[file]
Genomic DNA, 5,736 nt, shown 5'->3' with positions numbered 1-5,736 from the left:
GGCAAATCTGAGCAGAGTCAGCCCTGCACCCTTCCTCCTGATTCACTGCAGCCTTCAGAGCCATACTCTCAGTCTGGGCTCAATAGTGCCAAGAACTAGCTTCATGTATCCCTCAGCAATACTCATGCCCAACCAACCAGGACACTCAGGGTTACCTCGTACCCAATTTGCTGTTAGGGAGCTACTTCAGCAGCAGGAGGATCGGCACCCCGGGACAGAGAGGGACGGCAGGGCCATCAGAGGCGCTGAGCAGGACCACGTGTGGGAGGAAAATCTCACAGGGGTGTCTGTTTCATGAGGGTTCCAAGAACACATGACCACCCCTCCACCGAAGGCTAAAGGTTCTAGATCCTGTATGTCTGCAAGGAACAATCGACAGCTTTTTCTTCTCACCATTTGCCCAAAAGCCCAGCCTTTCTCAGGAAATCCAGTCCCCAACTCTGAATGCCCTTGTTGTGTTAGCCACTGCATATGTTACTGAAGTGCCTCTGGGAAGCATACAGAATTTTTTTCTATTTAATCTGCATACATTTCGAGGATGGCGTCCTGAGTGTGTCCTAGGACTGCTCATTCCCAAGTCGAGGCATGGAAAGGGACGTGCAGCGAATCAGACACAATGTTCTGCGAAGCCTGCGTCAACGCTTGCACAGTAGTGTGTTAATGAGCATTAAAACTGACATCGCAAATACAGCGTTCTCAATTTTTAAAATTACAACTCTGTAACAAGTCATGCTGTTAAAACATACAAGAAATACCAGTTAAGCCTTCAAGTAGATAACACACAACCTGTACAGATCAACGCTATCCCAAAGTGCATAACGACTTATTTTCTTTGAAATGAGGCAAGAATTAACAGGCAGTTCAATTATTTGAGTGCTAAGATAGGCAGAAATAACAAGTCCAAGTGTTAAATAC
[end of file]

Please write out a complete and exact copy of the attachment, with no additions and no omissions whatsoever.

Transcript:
Genomic DNA, 5,736 nt, shown 5'->3' with positions numbered 1-5,736 from the left:
GGCAAATCTGAGCAGAGTCAGCCCTGCACCCTTCCTCCTGATTCACTGCAGCCTTCAGAGCCATACTCTCAGTCTGGGCTCAATAGTGCCAAGAACTAGCTTCATGTATCCCTCAGCAATACTCATGCCCAACCAACCAGGACACTCAGGGTTACCTCGTACCCAATTTGCTGTTAGGGAGCTACTTCAGCAGCAGGAGGATCGGCACCCCGGGACAGAGAGGGACGGCAGGGCCATCAGAGGCGCTGAGCAGGACCACGTGTGGGAGGAAAATCTCACAGGGGTGTCTGTTTCATGAGGGTTCCAAGAACACATGACCACCCCTCCACCGAAGGCTAAAGGTTCTAGATCCTGTATGTCTGCAAGGAACAATCGACAGCTTTTTCTTCTCACCATTTGCCCAAAAGCCCAGCCTTTCTCAGGAAATCCAGTCCCCAACTCTGAATGCCCTTGTTGTGTTAGCCACTGCATATGTTACTGAAGTGCCTCTGGGAAGCATACAGAATTTTTTTCTATTTAATCTGCATACATTTCGAGGATGGCGTCCTGAGTGTGTCCTAGGACTGCTCATTCCCAAGTCGAGGCATGGAAAGGGACGTGCAGCGAATCAGACACAATGTTCTGCGAAGCCTGCGTCAACGCTTGCACAGTAGTGTGTTAATGAGCATTAAAACTGACATCGCAAATACAGCGTTCTCAATTTTTAAAATTACAACTCTGTAACAAGTCATGCTGTTAAAACATACAAGAAATACCAGTTAAGCCTTCAAGTAGATAACACACAACCTGTACAGATCAACGCTATCCCAAAGTGCATAACGACTTATTTTCTTTGAAATGAGGCAAGAATTAACAGGCAGTTCAATTATTTGAGTGCTAAGATAGGCAGAAATAACAAGTCCAAGTGTTAAATAC